For starters, as someone who brought her horse to his first dressage show last year, I can offer you some advice that I wish I had. Get a few friends to set up shop at A or C so your horse can get used to coming to a halt with people sitting directly in his path of travel. My horse got a little wigged out about the judges sitting up there at the end of the line and took a good 30 seconds of dancing around before finally coming to a complete stop. We scord a 3 on it with the comment "naughty".
Anyway to practice the actual halt, I would start at the walk on a loose rein. Pick up a nice forward walk and make sure to follow his motion with your seat. To ask for a halt, sit tall, sink deep into the saddle with your seat, and stop following his motion. If your horse doesn't understand what you want, use the reins to complete the halt. Repeat this until your horse begins to halt without needing the reins as backup. If he stops when he feels your position change, that's a sign that he's tuned into your seat.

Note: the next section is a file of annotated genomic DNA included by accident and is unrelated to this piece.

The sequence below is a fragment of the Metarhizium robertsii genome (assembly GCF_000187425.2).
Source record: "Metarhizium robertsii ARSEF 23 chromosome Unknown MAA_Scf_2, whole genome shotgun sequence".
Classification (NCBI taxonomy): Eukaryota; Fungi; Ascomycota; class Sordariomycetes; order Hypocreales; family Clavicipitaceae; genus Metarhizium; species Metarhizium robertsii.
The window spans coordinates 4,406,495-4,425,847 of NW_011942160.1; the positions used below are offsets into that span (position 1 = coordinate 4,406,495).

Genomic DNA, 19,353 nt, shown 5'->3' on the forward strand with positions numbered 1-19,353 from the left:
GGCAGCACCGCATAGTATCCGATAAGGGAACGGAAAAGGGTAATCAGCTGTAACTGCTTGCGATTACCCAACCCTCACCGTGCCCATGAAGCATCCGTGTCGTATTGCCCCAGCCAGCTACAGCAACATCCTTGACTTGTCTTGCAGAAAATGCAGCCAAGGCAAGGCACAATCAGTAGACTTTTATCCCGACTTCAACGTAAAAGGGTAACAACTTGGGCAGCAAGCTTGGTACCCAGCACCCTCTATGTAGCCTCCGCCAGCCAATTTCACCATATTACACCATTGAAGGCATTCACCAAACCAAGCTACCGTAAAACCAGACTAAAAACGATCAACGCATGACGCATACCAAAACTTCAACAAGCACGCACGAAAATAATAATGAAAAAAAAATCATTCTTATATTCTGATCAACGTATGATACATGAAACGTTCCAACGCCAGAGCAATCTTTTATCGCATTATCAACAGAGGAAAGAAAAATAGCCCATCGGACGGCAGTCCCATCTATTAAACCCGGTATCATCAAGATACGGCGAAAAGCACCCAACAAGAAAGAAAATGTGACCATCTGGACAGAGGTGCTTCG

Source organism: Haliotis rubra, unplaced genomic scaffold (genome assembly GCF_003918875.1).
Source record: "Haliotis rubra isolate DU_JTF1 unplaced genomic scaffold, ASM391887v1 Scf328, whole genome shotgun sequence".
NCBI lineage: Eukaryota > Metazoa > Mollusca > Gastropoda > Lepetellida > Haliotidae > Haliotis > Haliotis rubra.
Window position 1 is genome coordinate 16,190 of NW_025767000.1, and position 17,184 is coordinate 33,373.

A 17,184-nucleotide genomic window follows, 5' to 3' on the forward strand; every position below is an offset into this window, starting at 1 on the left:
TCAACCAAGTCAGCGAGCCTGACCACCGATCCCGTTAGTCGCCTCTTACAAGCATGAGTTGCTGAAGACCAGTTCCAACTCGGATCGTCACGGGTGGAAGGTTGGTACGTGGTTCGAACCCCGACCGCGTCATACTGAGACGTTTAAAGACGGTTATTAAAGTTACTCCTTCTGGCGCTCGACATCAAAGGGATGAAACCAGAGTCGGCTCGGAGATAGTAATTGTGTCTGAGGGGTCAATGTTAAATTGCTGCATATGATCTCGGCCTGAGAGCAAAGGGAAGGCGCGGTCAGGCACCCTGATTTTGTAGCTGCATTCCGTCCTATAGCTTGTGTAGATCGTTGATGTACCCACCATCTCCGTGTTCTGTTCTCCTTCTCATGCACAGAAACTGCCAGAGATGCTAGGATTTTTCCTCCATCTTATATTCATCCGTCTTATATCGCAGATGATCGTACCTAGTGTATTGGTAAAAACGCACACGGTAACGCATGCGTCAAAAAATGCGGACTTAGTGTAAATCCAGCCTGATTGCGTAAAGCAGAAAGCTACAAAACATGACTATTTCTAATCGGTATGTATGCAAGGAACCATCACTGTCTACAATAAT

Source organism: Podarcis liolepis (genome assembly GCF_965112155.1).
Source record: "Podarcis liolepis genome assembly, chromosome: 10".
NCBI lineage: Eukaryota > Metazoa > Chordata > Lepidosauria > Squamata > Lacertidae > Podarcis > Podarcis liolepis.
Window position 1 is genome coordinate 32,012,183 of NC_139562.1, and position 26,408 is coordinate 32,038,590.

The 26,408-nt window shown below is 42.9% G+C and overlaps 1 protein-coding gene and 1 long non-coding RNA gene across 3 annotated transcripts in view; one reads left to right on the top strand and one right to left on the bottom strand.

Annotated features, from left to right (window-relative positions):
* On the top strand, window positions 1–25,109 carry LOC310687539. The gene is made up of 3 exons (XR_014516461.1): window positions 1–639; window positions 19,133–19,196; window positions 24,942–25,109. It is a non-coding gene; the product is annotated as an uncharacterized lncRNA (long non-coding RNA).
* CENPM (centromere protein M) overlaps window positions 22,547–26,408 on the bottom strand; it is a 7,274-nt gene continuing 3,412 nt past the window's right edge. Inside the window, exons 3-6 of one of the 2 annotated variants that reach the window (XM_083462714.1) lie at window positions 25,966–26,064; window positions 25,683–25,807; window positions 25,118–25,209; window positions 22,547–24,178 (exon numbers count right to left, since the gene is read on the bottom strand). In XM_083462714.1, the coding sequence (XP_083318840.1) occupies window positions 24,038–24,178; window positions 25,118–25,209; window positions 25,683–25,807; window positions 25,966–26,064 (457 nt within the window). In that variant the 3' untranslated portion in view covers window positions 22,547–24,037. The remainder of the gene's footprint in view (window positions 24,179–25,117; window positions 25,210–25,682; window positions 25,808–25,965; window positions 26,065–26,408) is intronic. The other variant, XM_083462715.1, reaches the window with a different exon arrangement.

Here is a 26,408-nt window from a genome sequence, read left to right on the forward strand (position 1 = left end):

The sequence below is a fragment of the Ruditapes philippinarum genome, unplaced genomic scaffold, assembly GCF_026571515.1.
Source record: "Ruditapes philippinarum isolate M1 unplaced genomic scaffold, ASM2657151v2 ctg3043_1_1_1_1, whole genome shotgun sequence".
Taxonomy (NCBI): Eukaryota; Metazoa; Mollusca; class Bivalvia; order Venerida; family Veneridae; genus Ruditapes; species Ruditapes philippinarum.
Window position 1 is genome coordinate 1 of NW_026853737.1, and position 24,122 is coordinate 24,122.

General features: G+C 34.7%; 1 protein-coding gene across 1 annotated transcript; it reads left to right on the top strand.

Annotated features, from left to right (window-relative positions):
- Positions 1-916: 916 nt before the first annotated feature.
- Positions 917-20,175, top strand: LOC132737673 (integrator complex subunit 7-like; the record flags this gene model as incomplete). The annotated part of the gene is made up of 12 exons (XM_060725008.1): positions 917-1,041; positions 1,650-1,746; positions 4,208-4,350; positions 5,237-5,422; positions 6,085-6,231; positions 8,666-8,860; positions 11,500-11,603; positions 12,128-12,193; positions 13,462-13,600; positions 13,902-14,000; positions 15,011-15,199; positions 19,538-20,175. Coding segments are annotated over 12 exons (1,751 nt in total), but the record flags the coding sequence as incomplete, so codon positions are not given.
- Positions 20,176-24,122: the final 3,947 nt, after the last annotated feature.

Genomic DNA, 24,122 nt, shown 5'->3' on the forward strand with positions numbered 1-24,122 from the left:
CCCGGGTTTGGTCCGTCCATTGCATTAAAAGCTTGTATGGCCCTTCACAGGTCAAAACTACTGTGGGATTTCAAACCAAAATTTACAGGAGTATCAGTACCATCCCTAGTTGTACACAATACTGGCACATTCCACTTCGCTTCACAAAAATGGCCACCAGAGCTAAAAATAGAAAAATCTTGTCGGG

Now pick up the reins and repeat the excersise with correct contact. You've already got the cues set up, so all you have to do is shut the door with the reins. Think if the reins as just a very last resort finishing step to halting. Be very careful not to pull back on the reins. If anything, bringing the reins a hair forward while asking for the halt will help your horse walk up into the halt properly instead of just bracing against them and jamming to a stop on his forehand.
The last step is adding in the trot since you have to do this move at a working trot. Unlike other dressage test moves where repetition can be bad because it causes the horse to anticipate, I find it beneficial where a good square halt is concerned. Just pick up a good working trot, turn up the center line, transition softly to the halt first with a few steps of sitting trot, half halt your horse to balance him and bring him down to a walk and finally halt. Obviously it has to be done more quickly than that, but once your horse is properly tuned into your seat cues that you're going to stop now, your halts will improve and become more balanced with each one. Good luck.
You just have to see your distance...you don't have to like it.